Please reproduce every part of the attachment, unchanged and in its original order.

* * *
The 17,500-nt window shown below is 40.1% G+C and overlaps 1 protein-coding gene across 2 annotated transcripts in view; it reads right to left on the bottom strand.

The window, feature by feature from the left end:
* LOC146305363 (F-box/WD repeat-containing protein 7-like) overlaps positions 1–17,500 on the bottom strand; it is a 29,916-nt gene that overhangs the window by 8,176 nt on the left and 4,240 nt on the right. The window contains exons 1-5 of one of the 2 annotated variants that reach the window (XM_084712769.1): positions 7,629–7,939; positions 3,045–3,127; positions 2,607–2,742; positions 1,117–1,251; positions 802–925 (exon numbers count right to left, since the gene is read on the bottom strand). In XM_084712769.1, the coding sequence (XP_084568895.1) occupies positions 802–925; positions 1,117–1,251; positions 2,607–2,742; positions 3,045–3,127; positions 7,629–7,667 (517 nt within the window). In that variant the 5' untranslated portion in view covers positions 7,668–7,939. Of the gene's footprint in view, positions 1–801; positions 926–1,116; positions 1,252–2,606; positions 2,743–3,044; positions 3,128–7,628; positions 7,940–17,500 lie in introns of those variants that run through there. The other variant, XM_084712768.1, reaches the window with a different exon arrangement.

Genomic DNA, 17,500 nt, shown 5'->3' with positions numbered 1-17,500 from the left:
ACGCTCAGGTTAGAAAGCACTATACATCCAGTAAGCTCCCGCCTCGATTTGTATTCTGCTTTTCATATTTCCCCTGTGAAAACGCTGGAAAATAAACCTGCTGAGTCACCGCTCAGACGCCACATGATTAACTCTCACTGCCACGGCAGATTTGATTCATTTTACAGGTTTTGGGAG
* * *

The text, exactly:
The 17,500-nt window shown below is 40.1% G+C and overlaps 1 protein-coding gene across 2 annotated transcripts in view; it reads right to left on the bottom strand.

The window, feature by feature from the left end:
* LOC146305363 (F-box/WD repeat-containing protein 7-like) overlaps positions 1–17,500 on the bottom strand; it is a 29,916-nt gene that overhangs the window by 8,176 nt on the left and 4,240 nt on the right. The window contains exons 1-5 of one of the 2 annotated variants that reach the window (XM_084712769.1): positions 7,629–7,939; positions 3,045–3,127; positions 2,607–2,742; positions 1,117–1,251; positions 802–925 (exon numbers count right to left, since the gene is read on the bottom strand). In XM_084712769.1, the coding sequence (XP_084568895.1) occupies positions 802–925; positions 1,117–1,251; positions 2,607–2,742; positions 3,045–3,127; positions 7,629–7,667 (517 nt within the window). In that variant the 5' untranslated portion in view covers positions 7,668–7,939. Of the gene's footprint in view, positions 1–801; positions 926–1,116; positions 1,252–2,606; positions 2,743–3,044; positions 3,128–7,628; positions 7,940–17,500 lie in introns of those variants that run through there. The other variant, XM_084712768.1, reaches the window with a different exon arrangement.

Genomic DNA, 17,500 nt, shown 5'->3' with positions numbered 1-17,500 from the left:
ACGCTCAGGTTAGAAAGCACTATACATCCAGTAAGCTCCCGCCTCGATTTGTATTCTGCTTTTCATATTTCCCCTGTGAAAACGCTGGAAAATAAACCTGCTGAGTCACCGCTCAGACGCCACATGATTAACTCTCACTGCCACGGCAGATTTGATTCATTTTACAGGTTTTGGGAG